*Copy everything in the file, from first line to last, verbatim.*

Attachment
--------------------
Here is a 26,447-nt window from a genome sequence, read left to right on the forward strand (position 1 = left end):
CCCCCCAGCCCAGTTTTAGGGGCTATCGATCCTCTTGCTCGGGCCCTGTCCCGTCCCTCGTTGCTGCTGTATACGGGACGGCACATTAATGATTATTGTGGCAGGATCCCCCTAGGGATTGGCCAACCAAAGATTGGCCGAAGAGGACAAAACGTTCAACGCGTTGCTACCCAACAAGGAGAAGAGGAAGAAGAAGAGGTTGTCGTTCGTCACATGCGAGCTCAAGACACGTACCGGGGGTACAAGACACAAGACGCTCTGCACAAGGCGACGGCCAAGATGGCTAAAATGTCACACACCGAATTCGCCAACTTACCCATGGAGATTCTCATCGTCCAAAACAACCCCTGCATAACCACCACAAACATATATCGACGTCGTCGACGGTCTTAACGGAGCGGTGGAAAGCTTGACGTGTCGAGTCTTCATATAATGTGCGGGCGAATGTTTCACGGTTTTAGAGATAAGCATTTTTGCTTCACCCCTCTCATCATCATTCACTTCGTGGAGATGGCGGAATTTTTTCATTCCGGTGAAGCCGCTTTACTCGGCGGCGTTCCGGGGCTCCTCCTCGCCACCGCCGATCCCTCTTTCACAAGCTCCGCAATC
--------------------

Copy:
Here is a 26,447-nt window from a genome sequence, read left to right on the forward strand (position 1 = left end):
CCCCCCAGCCCAGTTTTAGGGGCTATCGATCCTCTTGCTCGGGCCCTGTCCCGTCCCTCGTTGCTGCTGTATACGGGACGGCACATTAATGATTATTGTGGCAGGATCCCCCTAGGGATTGGCCAACCAAAGATTGGCCGAAGAGGACAAAACGTTCAACGCGTTGCTACCCAACAAGGAGAAGAGGAAGAAGAAGAGGTTGTCGTTCGTCACATGCGAGCTCAAGACACGTACCGGGGGTACAAGACACAAGACGCTCTGCACAAGGCGACGGCCAAGATGGCTAAAATGTCACACACCGAATTCGCCAACTTACCCATGGAGATTCTCATCGTCCAAAACAACCCCTGCATAACCACCACAAACATATATCGACGTCGTCGACGGTCTTAACGGAGCGGTGGAAAGCTTGACGTGTCGAGTCTTCATATAATGTGCGGGCGAATGTTTCACGGTTTTAGAGATAAGCATTTTTGCTTCACCCCTCTCATCATCATTCACTTCGTGGAGATGGCGGAATTTTTTCATTCCGGTGAAGCCGCTTTACTCGGCGGCGTTCCGGGGCTCCTCCTCGCCACCGCCGATCCCTCTTTCACAAGCTCCGCAATC